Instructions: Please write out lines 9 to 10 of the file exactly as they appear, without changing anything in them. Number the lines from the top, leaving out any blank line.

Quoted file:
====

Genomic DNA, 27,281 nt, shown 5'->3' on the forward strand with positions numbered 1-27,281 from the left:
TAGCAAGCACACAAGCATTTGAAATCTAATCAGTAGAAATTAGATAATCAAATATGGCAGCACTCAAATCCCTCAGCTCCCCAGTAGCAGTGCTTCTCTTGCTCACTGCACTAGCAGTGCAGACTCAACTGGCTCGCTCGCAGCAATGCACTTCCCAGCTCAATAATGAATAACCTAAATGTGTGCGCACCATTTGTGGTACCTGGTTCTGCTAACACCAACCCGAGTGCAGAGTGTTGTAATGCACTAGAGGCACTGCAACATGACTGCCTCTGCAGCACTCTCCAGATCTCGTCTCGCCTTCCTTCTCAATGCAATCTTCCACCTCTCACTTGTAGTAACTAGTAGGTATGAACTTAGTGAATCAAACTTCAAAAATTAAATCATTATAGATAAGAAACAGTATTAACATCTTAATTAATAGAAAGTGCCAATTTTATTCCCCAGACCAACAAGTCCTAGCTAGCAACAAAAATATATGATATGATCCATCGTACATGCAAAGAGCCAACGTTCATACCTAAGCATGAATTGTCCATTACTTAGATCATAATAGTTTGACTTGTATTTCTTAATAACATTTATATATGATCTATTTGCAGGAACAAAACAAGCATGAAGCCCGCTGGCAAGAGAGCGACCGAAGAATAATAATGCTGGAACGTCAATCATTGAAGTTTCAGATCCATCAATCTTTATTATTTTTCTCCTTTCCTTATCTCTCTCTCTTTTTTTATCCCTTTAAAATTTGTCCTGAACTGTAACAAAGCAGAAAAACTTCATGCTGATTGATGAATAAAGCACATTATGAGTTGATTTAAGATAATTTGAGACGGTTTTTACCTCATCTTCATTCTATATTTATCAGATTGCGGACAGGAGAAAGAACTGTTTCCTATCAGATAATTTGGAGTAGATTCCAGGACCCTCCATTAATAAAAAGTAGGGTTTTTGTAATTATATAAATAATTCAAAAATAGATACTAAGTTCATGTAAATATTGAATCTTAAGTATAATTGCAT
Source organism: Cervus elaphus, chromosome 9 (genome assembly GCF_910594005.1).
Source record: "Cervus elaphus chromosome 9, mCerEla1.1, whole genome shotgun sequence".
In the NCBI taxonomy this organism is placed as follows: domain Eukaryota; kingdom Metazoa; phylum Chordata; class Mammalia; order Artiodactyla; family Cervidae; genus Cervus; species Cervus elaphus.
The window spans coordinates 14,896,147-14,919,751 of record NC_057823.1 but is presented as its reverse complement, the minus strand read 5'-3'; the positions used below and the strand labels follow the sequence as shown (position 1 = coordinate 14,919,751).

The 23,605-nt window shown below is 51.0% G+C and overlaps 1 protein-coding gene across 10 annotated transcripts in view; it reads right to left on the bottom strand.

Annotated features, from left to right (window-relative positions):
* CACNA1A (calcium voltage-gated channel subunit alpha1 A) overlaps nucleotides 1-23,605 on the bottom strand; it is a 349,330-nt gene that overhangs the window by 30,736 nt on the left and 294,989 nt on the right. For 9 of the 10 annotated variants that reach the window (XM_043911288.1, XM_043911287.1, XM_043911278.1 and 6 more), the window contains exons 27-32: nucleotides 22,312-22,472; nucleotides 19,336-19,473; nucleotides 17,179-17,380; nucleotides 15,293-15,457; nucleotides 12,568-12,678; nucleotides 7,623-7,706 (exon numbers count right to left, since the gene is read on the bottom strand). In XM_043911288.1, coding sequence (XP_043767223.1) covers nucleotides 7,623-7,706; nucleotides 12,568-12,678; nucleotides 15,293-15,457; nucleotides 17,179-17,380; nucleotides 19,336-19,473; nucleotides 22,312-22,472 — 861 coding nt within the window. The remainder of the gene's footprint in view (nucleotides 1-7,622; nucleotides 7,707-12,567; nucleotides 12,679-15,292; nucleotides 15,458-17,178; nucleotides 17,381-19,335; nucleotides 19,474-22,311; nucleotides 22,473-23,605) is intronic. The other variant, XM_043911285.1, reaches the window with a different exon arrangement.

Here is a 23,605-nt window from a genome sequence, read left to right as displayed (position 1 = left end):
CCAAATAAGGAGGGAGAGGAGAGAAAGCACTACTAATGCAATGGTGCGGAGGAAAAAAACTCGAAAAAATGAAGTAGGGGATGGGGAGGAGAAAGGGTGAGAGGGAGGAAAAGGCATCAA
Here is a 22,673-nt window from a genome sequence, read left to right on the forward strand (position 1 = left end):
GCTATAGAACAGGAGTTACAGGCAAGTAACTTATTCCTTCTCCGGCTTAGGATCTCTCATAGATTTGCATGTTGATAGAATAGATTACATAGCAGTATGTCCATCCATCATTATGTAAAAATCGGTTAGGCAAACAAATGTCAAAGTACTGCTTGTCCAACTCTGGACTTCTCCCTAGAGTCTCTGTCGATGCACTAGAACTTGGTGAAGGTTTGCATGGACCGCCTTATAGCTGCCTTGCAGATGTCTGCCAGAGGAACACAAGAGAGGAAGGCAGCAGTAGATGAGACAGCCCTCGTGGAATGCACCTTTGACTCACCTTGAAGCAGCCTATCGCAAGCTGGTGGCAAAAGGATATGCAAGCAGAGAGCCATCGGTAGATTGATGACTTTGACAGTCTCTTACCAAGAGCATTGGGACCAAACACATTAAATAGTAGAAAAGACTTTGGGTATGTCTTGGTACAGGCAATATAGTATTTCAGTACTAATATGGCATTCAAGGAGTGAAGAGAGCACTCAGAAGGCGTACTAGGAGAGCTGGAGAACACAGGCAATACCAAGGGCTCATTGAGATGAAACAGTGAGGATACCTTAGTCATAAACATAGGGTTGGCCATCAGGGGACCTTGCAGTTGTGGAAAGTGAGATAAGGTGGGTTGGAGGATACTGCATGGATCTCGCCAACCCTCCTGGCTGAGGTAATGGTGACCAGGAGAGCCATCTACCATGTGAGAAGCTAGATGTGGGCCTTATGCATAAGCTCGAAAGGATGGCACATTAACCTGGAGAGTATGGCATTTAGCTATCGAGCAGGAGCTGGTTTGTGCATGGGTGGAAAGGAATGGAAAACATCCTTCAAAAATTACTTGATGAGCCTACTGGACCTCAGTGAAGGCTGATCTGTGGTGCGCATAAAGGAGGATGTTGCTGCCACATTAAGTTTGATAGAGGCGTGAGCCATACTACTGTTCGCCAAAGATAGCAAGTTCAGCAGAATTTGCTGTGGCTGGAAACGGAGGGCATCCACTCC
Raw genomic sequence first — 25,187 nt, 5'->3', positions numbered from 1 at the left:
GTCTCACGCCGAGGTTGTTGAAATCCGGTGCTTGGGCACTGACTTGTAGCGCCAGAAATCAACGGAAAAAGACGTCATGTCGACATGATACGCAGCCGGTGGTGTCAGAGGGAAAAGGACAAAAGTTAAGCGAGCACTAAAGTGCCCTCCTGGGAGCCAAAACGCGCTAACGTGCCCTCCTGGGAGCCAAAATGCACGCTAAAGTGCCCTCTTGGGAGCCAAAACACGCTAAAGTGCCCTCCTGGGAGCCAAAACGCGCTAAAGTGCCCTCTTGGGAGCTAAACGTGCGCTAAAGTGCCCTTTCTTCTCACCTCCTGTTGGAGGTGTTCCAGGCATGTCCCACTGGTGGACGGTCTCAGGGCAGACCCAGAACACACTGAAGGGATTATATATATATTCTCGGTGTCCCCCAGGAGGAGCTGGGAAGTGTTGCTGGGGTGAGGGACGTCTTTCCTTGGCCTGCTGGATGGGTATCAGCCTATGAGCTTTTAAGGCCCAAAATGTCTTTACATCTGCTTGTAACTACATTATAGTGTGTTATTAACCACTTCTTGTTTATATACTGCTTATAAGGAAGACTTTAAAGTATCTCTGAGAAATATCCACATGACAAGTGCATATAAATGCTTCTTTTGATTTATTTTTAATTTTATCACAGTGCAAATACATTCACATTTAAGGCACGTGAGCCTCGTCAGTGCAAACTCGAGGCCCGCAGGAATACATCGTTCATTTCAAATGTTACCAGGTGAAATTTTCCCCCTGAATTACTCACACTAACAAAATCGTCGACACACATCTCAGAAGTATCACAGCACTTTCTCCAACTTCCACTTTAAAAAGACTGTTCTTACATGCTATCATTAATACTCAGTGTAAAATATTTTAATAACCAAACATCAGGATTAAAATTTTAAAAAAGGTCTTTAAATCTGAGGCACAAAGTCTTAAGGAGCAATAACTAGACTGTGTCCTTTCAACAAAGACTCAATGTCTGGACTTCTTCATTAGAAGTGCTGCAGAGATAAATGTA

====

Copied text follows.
* CACNA1A (calcium voltage-gated channel subunit alpha1 A) overlaps nucleotides 1-23,605 on the bottom strand; it is a 349,330-nt gene that overhangs the window by 30,736 nt on the left and 294,989 nt on the right. For 9 of the 10 annotated variants that reach the window (XM_043911288.1, XM_043911287.1, XM_043911278.1 and 6 more), the window contains exons 27-32: nucleotides 22,312-22,472; nucleotides 19,336-19,473; nucleotides 17,179-17,380; nucleotides 15,293-15,457; nucleotides 12,568-12,678; nucleotides 7,623-7,706 (exon numbers count right to left, since the gene is read on the bottom strand). In XM_043911288.1, coding sequence (XP_043767223.1) covers nucleotides 7,623-7,706; nucleotides 12,568-12,678; nucleotides 15,293-15,457; nucleotides 17,179-17,380; nucleotides 19,336-19,473; nucleotides 22,312-22,472 — 861 coding nt within the window. The remainder of the gene's footprint in view (nucleotides 1-7,622; nucleotides 7,707-12,567; nucleotides 12,679-15,292; nucleotides 15,458-17,178; nucleotides 17,381-19,335; nucleotides 19,474-22,311; nucleotides 22,473-23,605) is intronic. The other variant, XM_043911285.1, reaches the window with a different exon arrangement.

Here is a 23,605-nt window from a genome sequence, read left to right as displayed (position 1 = left end):